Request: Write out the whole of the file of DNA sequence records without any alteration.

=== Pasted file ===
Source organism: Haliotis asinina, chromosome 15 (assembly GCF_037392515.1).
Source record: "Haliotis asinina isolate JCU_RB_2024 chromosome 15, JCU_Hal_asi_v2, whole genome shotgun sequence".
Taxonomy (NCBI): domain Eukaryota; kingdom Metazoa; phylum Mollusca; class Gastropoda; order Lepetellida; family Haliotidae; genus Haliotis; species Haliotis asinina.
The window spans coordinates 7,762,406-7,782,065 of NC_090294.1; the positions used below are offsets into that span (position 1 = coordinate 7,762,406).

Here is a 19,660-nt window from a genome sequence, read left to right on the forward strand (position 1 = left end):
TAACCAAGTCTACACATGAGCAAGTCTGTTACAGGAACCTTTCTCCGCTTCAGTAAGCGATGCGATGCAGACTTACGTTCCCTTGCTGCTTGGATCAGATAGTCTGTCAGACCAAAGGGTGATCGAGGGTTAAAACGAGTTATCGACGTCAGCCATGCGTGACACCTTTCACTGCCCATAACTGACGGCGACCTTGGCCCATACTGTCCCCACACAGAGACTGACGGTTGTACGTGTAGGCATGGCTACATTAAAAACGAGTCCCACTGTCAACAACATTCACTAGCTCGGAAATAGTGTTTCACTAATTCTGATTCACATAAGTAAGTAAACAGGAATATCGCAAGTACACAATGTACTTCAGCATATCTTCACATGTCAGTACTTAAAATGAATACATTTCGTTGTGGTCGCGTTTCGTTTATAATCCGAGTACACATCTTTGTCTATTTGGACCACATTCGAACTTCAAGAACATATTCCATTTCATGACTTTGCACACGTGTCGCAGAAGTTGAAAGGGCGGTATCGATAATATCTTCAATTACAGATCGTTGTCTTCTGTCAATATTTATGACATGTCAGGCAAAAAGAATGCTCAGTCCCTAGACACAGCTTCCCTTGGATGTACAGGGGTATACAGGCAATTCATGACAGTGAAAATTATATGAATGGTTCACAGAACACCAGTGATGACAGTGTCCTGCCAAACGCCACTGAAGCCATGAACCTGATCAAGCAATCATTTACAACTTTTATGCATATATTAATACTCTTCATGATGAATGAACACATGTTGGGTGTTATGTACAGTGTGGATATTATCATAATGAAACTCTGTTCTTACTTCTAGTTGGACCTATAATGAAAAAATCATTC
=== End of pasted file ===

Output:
Source organism: Haliotis asinina, chromosome 15 (assembly GCF_037392515.1).
Source record: "Haliotis asinina isolate JCU_RB_2024 chromosome 15, JCU_Hal_asi_v2, whole genome shotgun sequence".
Taxonomy (NCBI): domain Eukaryota; kingdom Metazoa; phylum Mollusca; class Gastropoda; order Lepetellida; family Haliotidae; genus Haliotis; species Haliotis asinina.
The window spans coordinates 7,762,406-7,782,065 of NC_090294.1; the positions used below are offsets into that span (position 1 = coordinate 7,762,406).

Here is a 19,660-nt window from a genome sequence, read left to right on the forward strand (position 1 = left end):
TAACCAAGTCTACACATGAGCAAGTCTGTTACAGGAACCTTTCTCCGCTTCAGTAAGCGATGCGATGCAGACTTACGTTCCCTTGCTGCTTGGATCAGATAGTCTGTCAGACCAAAGGGTGATCGAGGGTTAAAACGAGTTATCGACGTCAGCCATGCGTGACACCTTTCACTGCCCATAACTGACGGCGACCTTGGCCCATACTGTCCCCACACAGAGACTGACGGTTGTACGTGTAGGCATGGCTACATTAAAAACGAGTCCCACTGTCAACAACATTCACTAGCTCGGAAATAGTGTTTCACTAATTCTGATTCACATAAGTAAGTAAACAGGAATATCGCAAGTACACAATGTACTTCAGCATATCTTCACATGTCAGTACTTAAAATGAATACATTTCGTTGTGGTCGCGTTTCGTTTATAATCCGAGTACACATCTTTGTCTATTTGGACCACATTCGAACTTCAAGAACATATTCCATTTCATGACTTTGCACACGTGTCGCAGAAGTTGAAAGGGCGGTATCGATAATATCTTCAATTACAGATCGTTGTCTTCTGTCAATATTTATGACATGTCAGGCAAAAAGAATGCTCAGTCCCTAGACACAGCTTCCCTTGGATGTACAGGGGTATACAGGCAATTCATGACAGTGAAAATTATATGAATGGTTCACAGAACACCAGTGATGACAGTGTCCTGCCAAACGCCACTGAAGCCATGAACCTGATCAAGCAATCATTTACAACTTTTATGCATATATTAATACTCTTCATGATGAATGAACACATGTTGGGTGTTATGTACAGTGTGGATATTATCATAATGAAACTCTGTTCTTACTTCTAGTTGGACCTATAATGAAAAAATCATTC